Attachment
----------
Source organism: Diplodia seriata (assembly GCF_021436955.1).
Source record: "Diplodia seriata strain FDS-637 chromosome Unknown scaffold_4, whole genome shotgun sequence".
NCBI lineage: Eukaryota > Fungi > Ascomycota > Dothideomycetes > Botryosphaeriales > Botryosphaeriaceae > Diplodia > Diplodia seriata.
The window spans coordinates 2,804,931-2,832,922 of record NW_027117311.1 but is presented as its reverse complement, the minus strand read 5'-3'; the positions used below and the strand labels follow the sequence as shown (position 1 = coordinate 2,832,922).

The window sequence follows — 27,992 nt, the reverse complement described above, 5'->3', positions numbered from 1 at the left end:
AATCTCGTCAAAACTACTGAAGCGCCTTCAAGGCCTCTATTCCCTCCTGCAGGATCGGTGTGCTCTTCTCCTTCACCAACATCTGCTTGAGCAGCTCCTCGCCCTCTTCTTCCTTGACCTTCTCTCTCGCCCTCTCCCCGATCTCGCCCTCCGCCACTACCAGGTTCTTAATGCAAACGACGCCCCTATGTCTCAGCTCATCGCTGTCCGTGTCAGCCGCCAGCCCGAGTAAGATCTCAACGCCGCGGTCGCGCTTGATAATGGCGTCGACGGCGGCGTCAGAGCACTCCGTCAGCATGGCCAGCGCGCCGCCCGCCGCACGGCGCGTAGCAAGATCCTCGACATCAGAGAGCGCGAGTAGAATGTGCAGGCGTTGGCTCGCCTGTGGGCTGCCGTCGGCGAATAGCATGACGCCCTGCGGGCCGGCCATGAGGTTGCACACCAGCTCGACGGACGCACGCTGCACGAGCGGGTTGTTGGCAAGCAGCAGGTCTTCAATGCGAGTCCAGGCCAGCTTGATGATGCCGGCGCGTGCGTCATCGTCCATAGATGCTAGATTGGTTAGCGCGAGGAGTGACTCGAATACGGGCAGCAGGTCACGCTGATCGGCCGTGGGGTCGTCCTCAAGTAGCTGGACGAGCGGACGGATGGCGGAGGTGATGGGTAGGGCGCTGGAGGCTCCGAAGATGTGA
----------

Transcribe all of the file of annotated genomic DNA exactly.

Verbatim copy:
Source organism: Diplodia seriata (assembly GCF_021436955.1).
Source record: "Diplodia seriata strain FDS-637 chromosome Unknown scaffold_4, whole genome shotgun sequence".
NCBI lineage: Eukaryota > Fungi > Ascomycota > Dothideomycetes > Botryosphaeriales > Botryosphaeriaceae > Diplodia > Diplodia seriata.
The window spans coordinates 2,804,931-2,832,922 of record NW_027117311.1 but is presented as its reverse complement, the minus strand read 5'-3'; the positions used below and the strand labels follow the sequence as shown (position 1 = coordinate 2,832,922).

The window sequence follows — 27,992 nt, the reverse complement described above, 5'->3', positions numbered from 1 at the left end:
AATCTCGTCAAAACTACTGAAGCGCCTTCAAGGCCTCTATTCCCTCCTGCAGGATCGGTGTGCTCTTCTCCTTCACCAACATCTGCTTGAGCAGCTCCTCGCCCTCTTCTTCCTTGACCTTCTCTCTCGCCCTCTCCCCGATCTCGCCCTCCGCCACTACCAGGTTCTTAATGCAAACGACGCCCCTATGTCTCAGCTCATCGCTGTCCGTGTCAGCCGCCAGCCCGAGTAAGATCTCAACGCCGCGGTCGCGCTTGATAATGGCGTCGACGGCGGCGTCAGAGCACTCCGTCAGCATGGCCAGCGCGCCGCCCGCCGCACGGCGCGTAGCAAGATCCTCGACATCAGAGAGCGCGAGTAGAATGTGCAGGCGTTGGCTCGCCTGTGGGCTGCCGTCGGCGAATAGCATGACGCCCTGCGGGCCGGCCATGAGGTTGCACACCAGCTCGACGGACGCACGCTGCACGAGCGGGTTGTTGGCAAGCAGCAGGTCTTCAATGCGAGTCCAGGCCAGCTTGATGATGCCGGCGCGTGCGTCATCGTCCATAGATGCTAGATTGGTTAGCGCGAGGAGTGACTCGAATACGGGCAGCAGGTCACGCTGATCGGCCGTGGGGTCGTCCTCAAGTAGCTGGACGAGCGGACGGATGGCGGAGGTGATGGGTAGGGCGCTGGAGGCTCCGAAGATGTGA